Author Topic: Mahalakshmi Amma - 8  (Read 1223 times)

Subramanian.R

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Mahalakshmi Amma - 8
« on: April 25, 2009, 02:27:36 PM »
Later, when Bhagavan's health had deteriorated very badly, they were unable to stay away and returned again to the Asramam, which was now swarming with people.  Mahalakshmi had brought with her a new towel, some raisins and sugar cubes.  She stood opposite the Mother's Temple and looked towards the Nirvana Room.  Her one
longing was to preserve these items as relics, after wiping the feet of Bhagavan with the towel and after a simple glance at the raisins
and sugar cubes by Him.  Tears were streaming down her cheeks.
Bhagavan the living embodiment of compassion, sent a Telugu-speaking gentleman to find out what she wanted.  When she disclosed her desire, the gentleman taking the articles with Him, informed Bhagavan of her desire. Then Bhagavan, the ocean of grace, stretched His feet so that he would wipe both His feet with that towel.  Bhagavan, who could now eat practically nothing, ate a few of the raisins.  When all the three items were returned to her, Mahalakshmi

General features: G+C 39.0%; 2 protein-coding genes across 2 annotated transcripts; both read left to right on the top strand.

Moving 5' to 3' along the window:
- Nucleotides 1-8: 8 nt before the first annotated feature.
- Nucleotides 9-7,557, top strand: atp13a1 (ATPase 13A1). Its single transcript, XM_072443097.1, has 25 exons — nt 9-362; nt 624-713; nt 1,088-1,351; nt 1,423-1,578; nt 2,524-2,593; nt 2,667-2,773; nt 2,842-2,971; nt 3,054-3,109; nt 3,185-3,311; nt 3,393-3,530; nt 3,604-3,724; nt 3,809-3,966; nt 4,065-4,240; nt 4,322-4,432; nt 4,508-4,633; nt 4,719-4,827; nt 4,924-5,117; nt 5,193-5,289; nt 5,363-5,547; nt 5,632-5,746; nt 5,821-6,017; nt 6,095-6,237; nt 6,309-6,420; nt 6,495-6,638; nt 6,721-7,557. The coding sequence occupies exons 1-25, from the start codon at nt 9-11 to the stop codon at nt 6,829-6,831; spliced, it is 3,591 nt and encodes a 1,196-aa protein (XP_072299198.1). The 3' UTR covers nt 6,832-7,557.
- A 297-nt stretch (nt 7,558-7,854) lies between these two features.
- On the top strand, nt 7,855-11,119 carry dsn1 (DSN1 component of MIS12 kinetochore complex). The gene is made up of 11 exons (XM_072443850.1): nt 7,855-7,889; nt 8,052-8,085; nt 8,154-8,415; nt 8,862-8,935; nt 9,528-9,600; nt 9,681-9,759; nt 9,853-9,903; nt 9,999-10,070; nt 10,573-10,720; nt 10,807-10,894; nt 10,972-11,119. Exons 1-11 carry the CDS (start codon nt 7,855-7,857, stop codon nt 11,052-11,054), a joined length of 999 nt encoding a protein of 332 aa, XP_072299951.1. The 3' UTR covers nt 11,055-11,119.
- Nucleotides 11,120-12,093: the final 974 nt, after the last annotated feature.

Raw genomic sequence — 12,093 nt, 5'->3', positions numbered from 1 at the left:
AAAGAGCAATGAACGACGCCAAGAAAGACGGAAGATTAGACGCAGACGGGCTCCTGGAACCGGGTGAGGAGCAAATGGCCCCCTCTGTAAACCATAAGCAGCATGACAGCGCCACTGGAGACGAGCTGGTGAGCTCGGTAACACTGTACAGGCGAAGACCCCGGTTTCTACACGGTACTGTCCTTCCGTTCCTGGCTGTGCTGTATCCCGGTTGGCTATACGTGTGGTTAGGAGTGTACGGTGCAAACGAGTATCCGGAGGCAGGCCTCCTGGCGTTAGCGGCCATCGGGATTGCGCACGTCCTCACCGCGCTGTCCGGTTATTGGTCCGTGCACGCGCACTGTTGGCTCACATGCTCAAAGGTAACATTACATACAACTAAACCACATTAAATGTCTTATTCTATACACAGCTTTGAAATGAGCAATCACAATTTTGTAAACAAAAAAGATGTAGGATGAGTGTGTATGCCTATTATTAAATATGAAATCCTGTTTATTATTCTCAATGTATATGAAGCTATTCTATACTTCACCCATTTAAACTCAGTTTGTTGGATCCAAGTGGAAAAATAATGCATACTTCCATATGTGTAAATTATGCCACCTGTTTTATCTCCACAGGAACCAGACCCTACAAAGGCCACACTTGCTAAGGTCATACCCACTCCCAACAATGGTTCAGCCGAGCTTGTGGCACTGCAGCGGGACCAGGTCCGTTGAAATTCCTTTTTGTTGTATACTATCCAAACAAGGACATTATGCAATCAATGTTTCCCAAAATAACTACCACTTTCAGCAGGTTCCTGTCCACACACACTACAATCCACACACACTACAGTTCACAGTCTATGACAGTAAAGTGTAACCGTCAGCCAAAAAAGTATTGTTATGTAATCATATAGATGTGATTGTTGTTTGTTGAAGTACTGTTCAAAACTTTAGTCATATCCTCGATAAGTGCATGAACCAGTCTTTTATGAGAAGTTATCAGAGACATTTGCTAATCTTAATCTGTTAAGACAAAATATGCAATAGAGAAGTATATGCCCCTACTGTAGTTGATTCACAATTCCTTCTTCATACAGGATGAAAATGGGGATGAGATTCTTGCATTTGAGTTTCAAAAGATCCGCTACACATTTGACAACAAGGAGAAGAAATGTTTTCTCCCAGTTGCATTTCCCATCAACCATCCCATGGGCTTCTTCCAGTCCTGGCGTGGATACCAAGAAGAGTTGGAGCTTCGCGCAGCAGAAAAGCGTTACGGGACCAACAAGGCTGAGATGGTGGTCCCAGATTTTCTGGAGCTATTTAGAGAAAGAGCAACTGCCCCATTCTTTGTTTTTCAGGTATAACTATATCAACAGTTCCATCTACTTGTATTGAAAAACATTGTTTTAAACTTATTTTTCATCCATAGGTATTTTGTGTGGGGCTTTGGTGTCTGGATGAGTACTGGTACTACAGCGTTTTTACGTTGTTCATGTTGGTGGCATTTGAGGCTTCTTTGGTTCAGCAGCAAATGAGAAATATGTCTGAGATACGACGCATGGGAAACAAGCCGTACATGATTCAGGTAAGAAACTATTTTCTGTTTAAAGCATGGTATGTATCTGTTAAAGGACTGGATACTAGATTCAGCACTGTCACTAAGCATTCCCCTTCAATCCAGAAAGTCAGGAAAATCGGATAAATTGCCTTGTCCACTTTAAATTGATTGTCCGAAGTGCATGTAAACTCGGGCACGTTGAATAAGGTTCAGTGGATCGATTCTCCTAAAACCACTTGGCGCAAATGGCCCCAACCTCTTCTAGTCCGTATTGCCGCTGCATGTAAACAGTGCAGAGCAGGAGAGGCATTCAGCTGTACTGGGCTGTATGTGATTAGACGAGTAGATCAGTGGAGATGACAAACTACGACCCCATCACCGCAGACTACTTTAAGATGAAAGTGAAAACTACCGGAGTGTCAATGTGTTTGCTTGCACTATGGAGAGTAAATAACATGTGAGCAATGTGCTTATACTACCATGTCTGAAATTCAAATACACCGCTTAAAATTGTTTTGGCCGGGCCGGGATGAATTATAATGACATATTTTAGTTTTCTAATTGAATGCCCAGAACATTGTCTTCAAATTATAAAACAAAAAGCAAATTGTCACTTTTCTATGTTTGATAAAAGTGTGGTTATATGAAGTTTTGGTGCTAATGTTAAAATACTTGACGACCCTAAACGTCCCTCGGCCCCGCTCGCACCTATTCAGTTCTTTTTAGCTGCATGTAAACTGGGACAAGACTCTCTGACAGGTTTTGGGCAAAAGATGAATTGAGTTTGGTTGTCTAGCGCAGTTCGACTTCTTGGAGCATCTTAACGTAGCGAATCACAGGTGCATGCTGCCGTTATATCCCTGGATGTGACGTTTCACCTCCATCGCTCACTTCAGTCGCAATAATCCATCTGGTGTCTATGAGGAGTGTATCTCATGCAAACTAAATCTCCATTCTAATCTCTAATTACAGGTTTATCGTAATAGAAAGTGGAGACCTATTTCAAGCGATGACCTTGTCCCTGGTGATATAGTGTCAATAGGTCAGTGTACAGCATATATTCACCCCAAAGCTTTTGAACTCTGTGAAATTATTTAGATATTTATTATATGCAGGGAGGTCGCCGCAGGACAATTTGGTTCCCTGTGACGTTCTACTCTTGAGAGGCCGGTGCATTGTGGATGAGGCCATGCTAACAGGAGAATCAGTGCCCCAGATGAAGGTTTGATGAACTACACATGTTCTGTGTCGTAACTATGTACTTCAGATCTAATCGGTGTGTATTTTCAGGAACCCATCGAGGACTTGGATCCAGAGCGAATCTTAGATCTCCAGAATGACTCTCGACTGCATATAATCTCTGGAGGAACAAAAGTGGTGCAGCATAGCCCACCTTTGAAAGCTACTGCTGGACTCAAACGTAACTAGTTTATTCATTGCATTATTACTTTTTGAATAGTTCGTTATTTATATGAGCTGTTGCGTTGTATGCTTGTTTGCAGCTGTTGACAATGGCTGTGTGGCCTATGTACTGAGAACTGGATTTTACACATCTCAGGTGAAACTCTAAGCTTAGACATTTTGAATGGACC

Amma was overwhelmed by great joy and profound grief at the same time.  She preserved these items as most precious relics in her puja room and worshipped them till the end of her life.

Such a tranquil life, poised in joy and serenity, was now buffeted by storms.  Misfortunes befell, starting with the Mahasamadhi of Bhagavan.  Soon aferwards, Mallikarjuna passed away.  In the absence of a competent person to conduct the family business it soon fell into decline.  Their affluence faded.  With only two daughters married, the entire responsibilty of marrying the other two daughters, had to be borne by her, though she was assisted by her elder son-in-law.  Caught as she was in the tribulations of supporting her family, her visits to the Asramam became few and far between.  But her inner poise and serenity remained untouched.  At last, when all responsibilities had been discharged by the grace of Bhagavan, she resumed her visits to the Asramam.  Though her husband had bought a huge plot of land on which to build a house, for various reasons this did not materialize, so she rented a room.  Now she further tightened her self-imposed disciplinary rules.  She at only what she had cooked for herself -- a simple lunch in the afternoon and a light meal at night.  It was a spartan life, given wholly to devotional practice and dhyana.  With no more responsibilities weighing her down, she was like a bird released from its cage.  Unattached, independent, highly dispassionate, and beaming with joy, her life reflected her inner peace.

(Source:  As indicated in Part 1)

Arunachala Siva.